- People with consistently high levels of occupational physical activity are more likely to develop dementia or mild cognitive impairment, a new study says.
- The authors of the study call for the development of cognitively protective strategies for people in such jobs.
- People who work in jobs with a moderate amount of physical activity are at greater risk of mild cognitive impairment. This can often lead to dementia.
If your job involves a high level of physical activity, you may be at increased risk of dementia gold mild cognitive impairment (MCI)suggests a new study, published in The Lancet Regional Health – Europe.
People with high levels of occupational physical activity had a 15.5% risk of dementia, compared with a 9% risk for people whose jobs involved low levels of physical activity, the study said.
The study also found that people whose jobs required moderate levels of occupational physical activity were at greater risk of mild cognitive impairment, but not dementia per se.
The study is an analysis of data from the fourth wave, 2017-2019, of the HUNT4 70+ study, one of the largest collections of dementia data. It includes 7,005 people living in Trøndelag County, Norway, aged 33 to 65 years. Of the research participants, 49.8% were women.
The authors define occupational physical activity as “(p)erforming physical activities that require significant use of arms and legs and movement of the whole body, such as climbing, lifting, balancing, walking, bending, and handling materials.”
They rated professional physical activity on a scale of one to five, with one representing the least amount of such activity and five the most.
Some of the most common occupations among study participants who were exposed to intense physical activity in their roles were retail, nursing and agriculture.
Corresponding author of the study, Dr. Vegard Skirbekkhe explained for Medical news today that the purpose of the study was to better understand the risks for Alzheimer’s disease and related dementias over the life course.
“Understanding (Alzheimer’s disease and related dementias) risks in a life course perspective may be important to both the general public and health care providers. “The causes of late-life dementia could probably be found earlier in life,” said Dr. Skirbekk.
Dr. Roseanne Freak-PoliA life-cycle epidemiologist and senior research fellow at Monash University in Australia, who was not involved in the research, supported the study’s life-cycle approach, saying it provides “a more comprehensive understanding of how work experiences affect cognitive health.”
As it is, she noted, “we know that the physical activity intensity of our jobs is likely to decrease as we age, so looking across the lifespan provides a better understanding than measuring at just one time point.”
Brain health coach Ryan Glattdirector of the FitBrain program at the Pacific Neuroscience Institute, who was also not involved in the research, said he was most interested in the study’s findings regarding the link between mid-occupational physical activity and MCI.
As for why people with moderate occupational activity are more likely to experience MCI, Dr. Skirbekk said, “We believe it’s largely a matter of degree; the greater the physical exertion, the greater the risks later in life.”
“I don’t think this article is sensitive enough to determine whether it’s MCI or dementia,” Glatt noted. “This is a very large research. It’s just some kind of signal.”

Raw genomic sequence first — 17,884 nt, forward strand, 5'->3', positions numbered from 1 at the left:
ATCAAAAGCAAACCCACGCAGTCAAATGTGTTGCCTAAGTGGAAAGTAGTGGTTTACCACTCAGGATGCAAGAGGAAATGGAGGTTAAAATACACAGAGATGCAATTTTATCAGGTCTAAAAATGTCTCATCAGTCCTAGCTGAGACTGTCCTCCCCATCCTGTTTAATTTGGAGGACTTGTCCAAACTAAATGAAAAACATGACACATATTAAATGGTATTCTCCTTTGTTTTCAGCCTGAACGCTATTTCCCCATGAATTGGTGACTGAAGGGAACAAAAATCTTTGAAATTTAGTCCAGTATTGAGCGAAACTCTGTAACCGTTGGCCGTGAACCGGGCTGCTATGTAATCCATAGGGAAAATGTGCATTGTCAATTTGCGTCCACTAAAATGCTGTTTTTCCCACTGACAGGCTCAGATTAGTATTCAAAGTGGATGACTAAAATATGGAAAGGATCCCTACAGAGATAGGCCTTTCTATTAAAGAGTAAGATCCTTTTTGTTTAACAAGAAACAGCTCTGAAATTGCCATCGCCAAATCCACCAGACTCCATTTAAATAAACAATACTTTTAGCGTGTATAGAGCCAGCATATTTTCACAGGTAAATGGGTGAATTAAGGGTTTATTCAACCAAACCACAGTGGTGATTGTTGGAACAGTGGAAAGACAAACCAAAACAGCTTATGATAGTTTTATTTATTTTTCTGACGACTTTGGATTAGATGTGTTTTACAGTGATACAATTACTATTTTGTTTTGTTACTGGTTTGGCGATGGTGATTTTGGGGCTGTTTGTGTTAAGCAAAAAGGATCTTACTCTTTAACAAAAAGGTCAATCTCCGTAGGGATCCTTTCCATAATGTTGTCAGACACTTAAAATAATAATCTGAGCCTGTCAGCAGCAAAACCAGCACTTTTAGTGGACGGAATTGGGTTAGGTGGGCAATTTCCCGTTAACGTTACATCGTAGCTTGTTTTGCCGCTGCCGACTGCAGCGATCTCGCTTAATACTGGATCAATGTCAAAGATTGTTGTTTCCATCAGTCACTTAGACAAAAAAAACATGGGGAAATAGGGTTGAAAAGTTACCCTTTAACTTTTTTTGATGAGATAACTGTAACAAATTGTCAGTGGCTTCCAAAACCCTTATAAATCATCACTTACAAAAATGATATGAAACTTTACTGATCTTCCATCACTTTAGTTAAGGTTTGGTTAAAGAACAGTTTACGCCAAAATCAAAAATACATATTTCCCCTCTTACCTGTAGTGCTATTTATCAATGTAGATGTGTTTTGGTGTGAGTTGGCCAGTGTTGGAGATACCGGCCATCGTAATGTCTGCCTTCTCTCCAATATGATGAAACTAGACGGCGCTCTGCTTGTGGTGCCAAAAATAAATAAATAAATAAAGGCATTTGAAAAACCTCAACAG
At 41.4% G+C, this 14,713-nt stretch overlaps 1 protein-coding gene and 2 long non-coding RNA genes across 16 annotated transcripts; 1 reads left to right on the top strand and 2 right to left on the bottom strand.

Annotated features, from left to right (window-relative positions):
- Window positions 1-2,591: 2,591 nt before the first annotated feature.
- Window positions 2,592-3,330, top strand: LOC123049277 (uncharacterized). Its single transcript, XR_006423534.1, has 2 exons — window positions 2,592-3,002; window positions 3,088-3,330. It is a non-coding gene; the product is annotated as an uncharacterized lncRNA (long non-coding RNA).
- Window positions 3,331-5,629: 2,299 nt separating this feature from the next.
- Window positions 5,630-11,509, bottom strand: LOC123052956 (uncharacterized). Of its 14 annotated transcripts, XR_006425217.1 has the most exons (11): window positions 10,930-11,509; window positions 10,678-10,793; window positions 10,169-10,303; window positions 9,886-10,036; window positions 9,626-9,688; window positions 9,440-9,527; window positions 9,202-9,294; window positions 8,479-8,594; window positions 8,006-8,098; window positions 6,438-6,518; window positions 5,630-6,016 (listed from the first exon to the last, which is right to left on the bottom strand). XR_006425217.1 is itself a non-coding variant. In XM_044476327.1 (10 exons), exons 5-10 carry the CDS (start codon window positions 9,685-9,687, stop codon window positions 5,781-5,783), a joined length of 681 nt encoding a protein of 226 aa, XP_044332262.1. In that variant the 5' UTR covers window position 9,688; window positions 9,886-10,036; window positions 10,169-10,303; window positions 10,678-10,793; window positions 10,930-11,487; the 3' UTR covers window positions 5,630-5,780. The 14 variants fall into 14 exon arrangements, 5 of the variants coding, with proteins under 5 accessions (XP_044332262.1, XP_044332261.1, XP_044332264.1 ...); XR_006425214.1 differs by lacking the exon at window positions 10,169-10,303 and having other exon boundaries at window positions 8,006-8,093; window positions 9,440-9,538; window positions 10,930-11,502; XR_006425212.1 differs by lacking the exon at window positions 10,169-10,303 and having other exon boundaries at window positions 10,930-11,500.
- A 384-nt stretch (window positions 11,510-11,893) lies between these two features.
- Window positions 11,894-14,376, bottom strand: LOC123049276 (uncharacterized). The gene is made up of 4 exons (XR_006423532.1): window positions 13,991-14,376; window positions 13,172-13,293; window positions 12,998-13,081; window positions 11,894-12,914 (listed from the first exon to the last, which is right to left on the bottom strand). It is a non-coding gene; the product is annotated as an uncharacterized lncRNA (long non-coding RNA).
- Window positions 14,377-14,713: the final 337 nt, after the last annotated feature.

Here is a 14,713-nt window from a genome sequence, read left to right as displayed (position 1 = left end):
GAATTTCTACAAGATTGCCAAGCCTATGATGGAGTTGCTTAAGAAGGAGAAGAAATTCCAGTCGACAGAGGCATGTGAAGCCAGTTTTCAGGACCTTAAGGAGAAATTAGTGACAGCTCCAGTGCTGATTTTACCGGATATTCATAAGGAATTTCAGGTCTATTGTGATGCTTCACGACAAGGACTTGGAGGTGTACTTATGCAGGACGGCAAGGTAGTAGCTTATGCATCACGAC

The researchers took into account factors related to education, income, marital status, health and lifestyle in their analysis.
“I think this could really signal a relationship between what kinds of people and what sociodemographic status are doing these kinds of jobs,” Glatt told us.
The authors themselves write that “the association between occupational (physical activity) and cognitive impairment in late life could be confounded by differences in socioeconomic status.”
In addition, Glatt asked, “Is it possible that more physically demanding jobs, say construction, can be more stressful? Yes, absolutely. Is there a likelihood of exposure to certain environmental toxins in certain jobs that may involve physical activity?”
“I don’t think I could just walk up to somebody and say, ‘Hey, I think you should get an office job because this job is going to give you dementia,'” Glatt said.
So what can a person with a physically demanding job do to protect their cognitive health?
dr. Skirbekk said: “We believe that when someone has autonomy and can take breaks, as well as a sense of control over their physical demands, they can reduce risks.”
Meanwhile, Dr Skirbekk added, following standard advice for dementia risk factors
Glatt suggested providing structured exercise in their free time, even if their job is physically demanding. He recommended aerobic exercises, strength exercises and neural motor exercises.
Sleep, he said, is also key to cognitive health: “Many people have theorized and researched that when individuals are more physically and cognitively active, it increases hunger and desire for sleep.”
It is also the case, he said, that this study is part of larger conversations that we need to have. “Occupational risks are really interesting, environmental exposures are interesting, work stresses are interesting: the relationship between what’s good about work and what’s bad about it.”
He called for “more occupational research on what types of jobs contribute to longevity as well as health outcomes”.
“And I think if we can better understand the relationships between those factors — like physical activity and stress and cognitive activity — I hope we can understand another factor of what might contribute to someone’s brain health.”
– Ryan Glatt